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Thursday 30 November 2023 Dublin: 3°C
Matt Dunham/AP/Press Association Images Britain's Prime Minister David Cameron, right, listened as then Mayor of London Boris Johnson spoke at a mayoral election campaign rally for Britain's Conservative party candidate for Mayor of London Zac Goldsmith earlier this month.

The gloves are off: Boris Johnson compares EU to Hitler in latest Brexit twist

June’s referendum is still too close to call.

FORMER LONDON MAYOR Boris Johnson has claimed the European Union (EU) is behaving like Nazi dictator Adolf Hitler by trying to create a superstate.

Johnson is one of the leading figures campaigning for Britain to leave the EU ahead of the referendum on 23 June. His controversial comments come six weeks ahead of the vote, which opinion polls are suggesting is too close to call.

He told the Sunday Telegraph the last 2,000 years of European history had featured repeated efforts to bring the continent together under a single government, emulating the Roman empire.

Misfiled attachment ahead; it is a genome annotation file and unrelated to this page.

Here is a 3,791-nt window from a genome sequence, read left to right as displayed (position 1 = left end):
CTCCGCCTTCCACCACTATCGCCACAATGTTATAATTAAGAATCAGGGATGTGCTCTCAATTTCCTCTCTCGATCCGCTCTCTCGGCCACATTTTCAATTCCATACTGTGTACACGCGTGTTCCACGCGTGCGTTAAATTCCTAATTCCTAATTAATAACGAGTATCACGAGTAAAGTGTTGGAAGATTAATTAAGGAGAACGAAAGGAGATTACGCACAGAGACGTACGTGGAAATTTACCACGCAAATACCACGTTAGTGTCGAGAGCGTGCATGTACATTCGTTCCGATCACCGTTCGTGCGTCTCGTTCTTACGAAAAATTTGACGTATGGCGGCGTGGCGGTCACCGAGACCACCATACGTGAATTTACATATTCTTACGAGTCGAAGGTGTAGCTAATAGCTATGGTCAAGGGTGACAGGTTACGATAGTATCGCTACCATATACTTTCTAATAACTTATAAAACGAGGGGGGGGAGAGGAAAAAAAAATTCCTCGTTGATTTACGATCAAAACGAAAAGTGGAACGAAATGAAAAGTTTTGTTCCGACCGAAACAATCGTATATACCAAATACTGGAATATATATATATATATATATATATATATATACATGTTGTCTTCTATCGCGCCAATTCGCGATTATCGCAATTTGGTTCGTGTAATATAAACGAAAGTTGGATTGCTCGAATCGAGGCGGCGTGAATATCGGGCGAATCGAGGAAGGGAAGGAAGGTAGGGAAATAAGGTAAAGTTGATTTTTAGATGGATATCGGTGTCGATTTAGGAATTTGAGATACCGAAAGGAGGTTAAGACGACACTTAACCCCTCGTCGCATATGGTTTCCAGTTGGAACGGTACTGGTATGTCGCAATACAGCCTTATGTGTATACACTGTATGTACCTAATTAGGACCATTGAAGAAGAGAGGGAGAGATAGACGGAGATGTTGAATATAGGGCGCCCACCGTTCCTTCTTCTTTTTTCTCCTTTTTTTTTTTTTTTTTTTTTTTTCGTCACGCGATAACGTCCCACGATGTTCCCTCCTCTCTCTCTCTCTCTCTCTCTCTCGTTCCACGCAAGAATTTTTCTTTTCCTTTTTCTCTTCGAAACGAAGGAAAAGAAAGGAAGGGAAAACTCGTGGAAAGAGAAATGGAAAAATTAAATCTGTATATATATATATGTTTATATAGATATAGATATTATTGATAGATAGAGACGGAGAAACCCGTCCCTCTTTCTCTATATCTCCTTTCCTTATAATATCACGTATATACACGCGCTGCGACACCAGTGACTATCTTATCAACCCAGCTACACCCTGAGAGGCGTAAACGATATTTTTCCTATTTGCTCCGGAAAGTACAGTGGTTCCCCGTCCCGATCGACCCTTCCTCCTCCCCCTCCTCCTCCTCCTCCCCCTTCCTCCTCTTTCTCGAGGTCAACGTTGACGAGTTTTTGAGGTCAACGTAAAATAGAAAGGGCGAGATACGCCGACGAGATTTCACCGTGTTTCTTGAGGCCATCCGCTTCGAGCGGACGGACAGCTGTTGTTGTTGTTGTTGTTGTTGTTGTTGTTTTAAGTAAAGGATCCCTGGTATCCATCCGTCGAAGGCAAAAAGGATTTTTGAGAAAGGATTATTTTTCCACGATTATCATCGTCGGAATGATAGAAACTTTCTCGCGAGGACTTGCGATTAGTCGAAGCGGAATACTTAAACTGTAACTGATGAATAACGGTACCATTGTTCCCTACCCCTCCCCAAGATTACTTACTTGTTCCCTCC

“Napoleon, Hitler, various people tried this out, and it ends tragically. The EU is an attempt to do this by different methods,” Johnson said.

But fundamentally what is lacking is the eternal problem, which is that there is no underlying loyalty to the idea of Europe.

“There is no single authority that anybody respects or understands. That is causing this massive democratic void.”

Johnson is a leading member of the ruling Conservative party of Prime Minister David Cameron, who is leading the campaign to keep Britain in the EU.

The ‘Leave’ campaign argues that a Britain outside the EU would be stronger, seeing institutions in Brussels as bloated and believing that the Houses of Parliament in London should have absolute sovereignty.


The ‘Remain’ and ‘Leave’ camps are currently tied at 50% each, according to the What UK Thinks website’s average of the last six opinion polls.

A separate poll for Sunday’s newspapers suggested that Johnson is more trusted than Cameron by the public to tell the truth about Europe.

While 45% said they trusted Johnson more than Cameron, only 21% said they trusted the prime minister more than his old rival Johnson, a ComRes poll for the Sunday Mirror and Independent found.

© AFP 2016

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